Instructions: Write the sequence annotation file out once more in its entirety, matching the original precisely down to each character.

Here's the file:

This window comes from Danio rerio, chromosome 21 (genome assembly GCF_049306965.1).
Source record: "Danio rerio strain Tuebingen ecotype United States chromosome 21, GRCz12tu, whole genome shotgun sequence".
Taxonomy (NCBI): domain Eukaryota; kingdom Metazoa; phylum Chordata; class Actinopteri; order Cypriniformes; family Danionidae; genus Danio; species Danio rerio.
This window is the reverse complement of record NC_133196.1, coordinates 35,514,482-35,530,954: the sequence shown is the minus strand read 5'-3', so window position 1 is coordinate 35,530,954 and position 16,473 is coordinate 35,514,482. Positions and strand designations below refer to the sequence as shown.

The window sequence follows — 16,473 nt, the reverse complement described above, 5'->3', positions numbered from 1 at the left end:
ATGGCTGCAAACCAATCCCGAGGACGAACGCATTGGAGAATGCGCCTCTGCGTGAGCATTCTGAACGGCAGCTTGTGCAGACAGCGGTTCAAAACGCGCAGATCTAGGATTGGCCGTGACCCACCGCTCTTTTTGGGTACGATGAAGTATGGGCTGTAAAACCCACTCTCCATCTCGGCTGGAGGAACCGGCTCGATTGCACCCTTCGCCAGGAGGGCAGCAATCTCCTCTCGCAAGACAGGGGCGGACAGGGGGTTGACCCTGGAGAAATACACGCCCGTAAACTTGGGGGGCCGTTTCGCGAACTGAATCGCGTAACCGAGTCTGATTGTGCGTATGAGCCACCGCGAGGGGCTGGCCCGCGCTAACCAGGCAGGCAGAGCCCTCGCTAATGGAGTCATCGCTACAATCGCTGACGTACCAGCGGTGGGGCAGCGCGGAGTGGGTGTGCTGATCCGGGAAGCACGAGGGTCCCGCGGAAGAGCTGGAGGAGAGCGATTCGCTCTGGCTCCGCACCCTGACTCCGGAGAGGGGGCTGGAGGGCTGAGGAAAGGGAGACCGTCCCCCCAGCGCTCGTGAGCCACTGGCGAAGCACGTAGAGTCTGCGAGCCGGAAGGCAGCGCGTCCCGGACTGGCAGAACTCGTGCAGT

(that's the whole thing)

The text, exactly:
This window comes from Danio rerio, chromosome 21 (genome assembly GCF_049306965.1).
Source record: "Danio rerio strain Tuebingen ecotype United States chromosome 21, GRCz12tu, whole genome shotgun sequence".
Taxonomy (NCBI): domain Eukaryota; kingdom Metazoa; phylum Chordata; class Actinopteri; order Cypriniformes; family Danionidae; genus Danio; species Danio rerio.
This window is the reverse complement of record NC_133196.1, coordinates 35,514,482-35,530,954: the sequence shown is the minus strand read 5'-3', so window position 1 is coordinate 35,530,954 and position 16,473 is coordinate 35,514,482. Positions and strand designations below refer to the sequence as shown.

The window sequence follows — 16,473 nt, the reverse complement described above, 5'->3', positions numbered from 1 at the left end:
ATGGCTGCAAACCAATCCCGAGGACGAACGCATTGGAGAATGCGCCTCTGCGTGAGCATTCTGAACGGCAGCTTGTGCAGACAGCGGTTCAAAACGCGCAGATCTAGGATTGGCCGTGACCCACCGCTCTTTTTGGGTACGATGAAGTATGGGCTGTAAAACCCACTCTCCATCTCGGCTGGAGGAACCGGCTCGATTGCACCCTTCGCCAGGAGGGCAGCAATCTCCTCTCGCAAGACAGGGGCGGACAGGGGGTTGACCCTGGAGAAATACACGCCCGTAAACTTGGGGGGCCGTTTCGCGAACTGAATCGCGTAACCGAGTCTGATTGTGCGTATGAGCCACCGCGAGGGGCTGGCCCGCGCTAACCAGGCAGGCAGAGCCCTCGCTAATGGAGTCATCGCTACAATCGCTGACGTACCAGCGGTGGGGCAGCGCGGAGTGGGTGTGCTGATCCGGGAAGCACGAGGGTCCCGCGGAAGAGCTGGAGGAGAGCGATTCGCTCTGGCTCCGCACCCTGACTCCGGAGAGGGGGCTGGAGGGCTGAGGAAAGGGAGACCGTCCCCCCAGCGCTCGTGAGCCACTGGCGAAGCACGTAGAGTCTGCGAGCCGGAAGGCAGCGCGTCCCGGACTGGCAGAACTCGTGCAGT